It's a no-no for hospitals to pay bonuses to physician groups for reducing costs, according to a recent federal edict. But for HCFA, apparently, it's A-OK.
In fact, the agency is weighing a demonstration project in which Medicare would pay windfalls to large multispecialty physician groups that lower total Medicare expenditures.
Paying bonuses to medical groups isn't new. Congress called for the development of such a system for qualified physician organizations when it implemented the current Medicare physician payment scheme in 1989. In policy circles, the idea is known as group-specific volume performance standards, or the GVPS.
Researchers at Brandeis University developed a blueprint for a GVPS demonstration project, but it sat on the shelf for years while HCFA addressed other priorities.
Advocates, mainly large physician groups, were pleasantly surprised when the demonstration project showed up in the Clinton Medicare reform plan (July 5, p. 2). They say it's time to find the middle ground between risky Medicare managed-care schemes and the traditional fee-for-service system, which fails to reward cost-efficient providers.
HealthSystem Minnesota in St. Louis Park, which includes a 500-physician clinic and hospital, would be an eager participant. It lost $25.3 million on total Medicare revenues of $241.3 million in 1998.
Mark Skubic, vice president of public policy and government relations, says the system lost money last year on capitated contracts with Medicare HMOs and fee-for-service Medicare. He says the federal program offers no incentive to offer comprehensive care.
"We need to explore some demonstrations in a market like this, where managed care has been around so long we've (achieved) all the efficiencies that we can and where reimbursements are so low they've dipped below the actual cost of providing care," Skubic says.
Under the Clinton proposal, participating practices would be benchmarked against their own experience, rather than a regional or national standard. For example, an annual per-capita spending target would be based on total Medicare expenditures for beneficiaries seen by the practice in a base year. Bonuses would hinge not just on direct physician services but on total Medicare spending for the patients the practice sees.
To qualify under the Clinton proposal, groups would have to meet size and scope criteria and participate in quality-improvement programs.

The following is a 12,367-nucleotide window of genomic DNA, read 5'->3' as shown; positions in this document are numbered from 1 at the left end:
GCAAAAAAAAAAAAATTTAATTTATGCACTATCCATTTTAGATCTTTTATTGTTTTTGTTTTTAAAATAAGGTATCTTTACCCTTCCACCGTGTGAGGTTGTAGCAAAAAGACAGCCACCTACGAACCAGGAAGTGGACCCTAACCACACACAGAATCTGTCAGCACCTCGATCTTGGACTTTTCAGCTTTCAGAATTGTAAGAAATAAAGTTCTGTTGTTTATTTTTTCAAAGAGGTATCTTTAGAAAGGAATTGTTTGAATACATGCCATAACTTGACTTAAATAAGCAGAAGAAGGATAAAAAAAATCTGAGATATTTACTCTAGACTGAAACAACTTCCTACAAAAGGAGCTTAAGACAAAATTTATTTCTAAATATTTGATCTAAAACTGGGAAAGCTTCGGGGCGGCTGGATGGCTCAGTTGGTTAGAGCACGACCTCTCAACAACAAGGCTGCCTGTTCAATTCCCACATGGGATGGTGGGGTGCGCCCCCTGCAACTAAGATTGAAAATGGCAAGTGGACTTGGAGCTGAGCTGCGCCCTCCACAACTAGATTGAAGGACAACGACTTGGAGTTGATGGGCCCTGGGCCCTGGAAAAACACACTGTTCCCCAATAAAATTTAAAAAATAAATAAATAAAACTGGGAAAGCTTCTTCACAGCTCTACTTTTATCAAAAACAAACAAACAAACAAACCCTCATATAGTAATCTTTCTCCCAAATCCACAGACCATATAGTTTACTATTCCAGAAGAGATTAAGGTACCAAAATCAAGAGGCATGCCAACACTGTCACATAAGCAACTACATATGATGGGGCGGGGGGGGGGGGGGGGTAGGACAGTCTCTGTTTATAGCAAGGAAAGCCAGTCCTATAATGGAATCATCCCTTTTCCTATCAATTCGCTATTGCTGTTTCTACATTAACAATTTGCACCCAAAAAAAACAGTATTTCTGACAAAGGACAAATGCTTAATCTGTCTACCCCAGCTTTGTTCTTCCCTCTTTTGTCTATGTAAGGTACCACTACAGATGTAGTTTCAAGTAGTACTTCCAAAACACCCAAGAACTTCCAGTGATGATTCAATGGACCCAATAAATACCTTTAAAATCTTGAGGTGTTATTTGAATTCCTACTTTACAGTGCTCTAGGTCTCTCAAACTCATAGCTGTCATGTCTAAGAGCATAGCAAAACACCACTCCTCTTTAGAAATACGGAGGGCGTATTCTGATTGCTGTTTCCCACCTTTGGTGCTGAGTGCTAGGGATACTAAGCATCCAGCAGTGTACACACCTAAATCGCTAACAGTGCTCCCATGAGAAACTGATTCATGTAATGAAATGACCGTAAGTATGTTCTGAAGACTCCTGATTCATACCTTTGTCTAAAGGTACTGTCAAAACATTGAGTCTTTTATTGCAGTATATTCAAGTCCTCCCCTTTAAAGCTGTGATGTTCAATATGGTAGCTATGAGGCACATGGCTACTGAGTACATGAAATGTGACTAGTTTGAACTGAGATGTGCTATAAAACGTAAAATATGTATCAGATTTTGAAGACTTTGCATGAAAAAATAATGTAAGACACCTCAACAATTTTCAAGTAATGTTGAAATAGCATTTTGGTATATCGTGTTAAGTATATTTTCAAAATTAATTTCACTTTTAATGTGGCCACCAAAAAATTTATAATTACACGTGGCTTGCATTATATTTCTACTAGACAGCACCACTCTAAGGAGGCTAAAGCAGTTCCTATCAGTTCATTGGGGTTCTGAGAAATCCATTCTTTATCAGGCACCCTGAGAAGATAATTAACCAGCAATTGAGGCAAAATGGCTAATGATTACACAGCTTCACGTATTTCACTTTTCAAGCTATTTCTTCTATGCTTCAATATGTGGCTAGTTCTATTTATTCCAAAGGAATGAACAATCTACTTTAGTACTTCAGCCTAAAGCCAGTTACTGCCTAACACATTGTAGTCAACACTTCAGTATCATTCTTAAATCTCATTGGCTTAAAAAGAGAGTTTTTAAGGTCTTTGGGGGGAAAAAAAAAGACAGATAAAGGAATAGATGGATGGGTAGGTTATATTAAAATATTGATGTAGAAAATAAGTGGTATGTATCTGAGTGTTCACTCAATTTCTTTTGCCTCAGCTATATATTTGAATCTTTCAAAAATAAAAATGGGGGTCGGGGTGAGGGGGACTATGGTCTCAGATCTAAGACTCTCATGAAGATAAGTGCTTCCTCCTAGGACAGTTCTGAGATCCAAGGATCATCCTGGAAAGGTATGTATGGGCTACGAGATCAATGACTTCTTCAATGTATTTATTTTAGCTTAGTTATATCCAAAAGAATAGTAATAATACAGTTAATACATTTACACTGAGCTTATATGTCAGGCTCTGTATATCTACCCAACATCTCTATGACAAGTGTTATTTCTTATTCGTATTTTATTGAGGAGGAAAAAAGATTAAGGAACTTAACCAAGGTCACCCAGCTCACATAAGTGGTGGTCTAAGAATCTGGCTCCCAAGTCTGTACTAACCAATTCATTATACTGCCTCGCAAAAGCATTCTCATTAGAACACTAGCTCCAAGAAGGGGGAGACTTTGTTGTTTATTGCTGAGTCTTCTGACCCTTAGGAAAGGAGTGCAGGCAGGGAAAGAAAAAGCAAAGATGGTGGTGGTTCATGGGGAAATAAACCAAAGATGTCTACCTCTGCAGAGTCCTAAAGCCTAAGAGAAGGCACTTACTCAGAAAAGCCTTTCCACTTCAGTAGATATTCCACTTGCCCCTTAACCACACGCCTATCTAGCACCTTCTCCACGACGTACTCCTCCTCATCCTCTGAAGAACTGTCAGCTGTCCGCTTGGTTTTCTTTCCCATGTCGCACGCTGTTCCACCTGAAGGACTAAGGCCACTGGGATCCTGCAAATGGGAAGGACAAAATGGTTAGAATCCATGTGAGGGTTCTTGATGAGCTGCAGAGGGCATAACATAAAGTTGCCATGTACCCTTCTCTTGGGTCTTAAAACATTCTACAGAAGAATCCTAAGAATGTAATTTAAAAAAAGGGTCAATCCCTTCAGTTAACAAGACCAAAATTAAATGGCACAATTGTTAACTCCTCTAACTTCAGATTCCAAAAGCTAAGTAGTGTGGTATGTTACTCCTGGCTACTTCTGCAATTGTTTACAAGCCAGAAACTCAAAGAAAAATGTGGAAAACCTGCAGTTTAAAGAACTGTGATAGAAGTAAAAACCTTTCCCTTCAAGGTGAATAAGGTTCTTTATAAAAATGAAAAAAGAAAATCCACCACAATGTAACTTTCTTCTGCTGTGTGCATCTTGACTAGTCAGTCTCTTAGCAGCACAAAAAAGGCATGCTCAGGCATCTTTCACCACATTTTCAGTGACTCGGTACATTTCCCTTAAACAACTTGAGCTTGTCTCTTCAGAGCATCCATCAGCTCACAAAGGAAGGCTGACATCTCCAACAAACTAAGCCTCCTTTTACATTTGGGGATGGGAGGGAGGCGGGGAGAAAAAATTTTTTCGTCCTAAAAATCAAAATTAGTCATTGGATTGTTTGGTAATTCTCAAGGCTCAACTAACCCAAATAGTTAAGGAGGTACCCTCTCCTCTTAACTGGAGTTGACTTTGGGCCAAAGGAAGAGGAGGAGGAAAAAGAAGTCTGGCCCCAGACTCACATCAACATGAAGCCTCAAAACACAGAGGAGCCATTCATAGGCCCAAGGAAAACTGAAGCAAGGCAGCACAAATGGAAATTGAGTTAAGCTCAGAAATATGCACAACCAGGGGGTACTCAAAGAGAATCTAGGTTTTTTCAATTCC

Advocates point to several advantages of the Clinton proposal:
* The GVPS would operate in the current fee-for-service system, so beneficiaries would remain free to choose their providers.
* Incentives for physician groups to treat expensive patients would be preserved. Those cases present opportunities for cost savings.
* Overall utilization would decline, even among nonparticipating providers, because participating groups would counsel patients against unnecessary care.
* The sticky issue of risk-adjusting would be avoided.
Brandeis researchers projected the GVPS would reduce total Medicare spending by nearly 2.5% (See chart).
But on the provider side, the GVPS could be controversial. Large medical groups, which see about 10% of all Medicare beneficiaries in a given year, would enjoy an increase in total Medicare reimbursements. Other providers would receive lower Medicare payments because of lower utilization.
Interestingly, the GVPS resembles gain-sharing strategies being explored by some hospitals, in which hospitals pay bonuses to physician groups to lower overall costs for services. HHS' inspector general's office recently deemed such arrangements illegal because they could motivate physicians to withhold services from Medicare and Medicaid patients (July 12, p. 12).
Advocates of the GVPS note that hospital gain-sharing typically involves small specialty groups, but the GVPS targets large multispecialty groups.
Chris Tompkins, an associate professor at Brandeis, argues the GVPS is "not an indication for cutting corners."
"Most of the incentive occurs at the organizational level," he says. "It doesn't put economic incentives between the doctor and the patient."
Darlene Burgess, vice president for corporate government affairs at Henry Ford Health System in Detroit, says the GVPS asks physician groups to shoulder an "appropriate level of risk."
She adds, "If your style is too conservative and you don't offer services to your patients, nobody will come."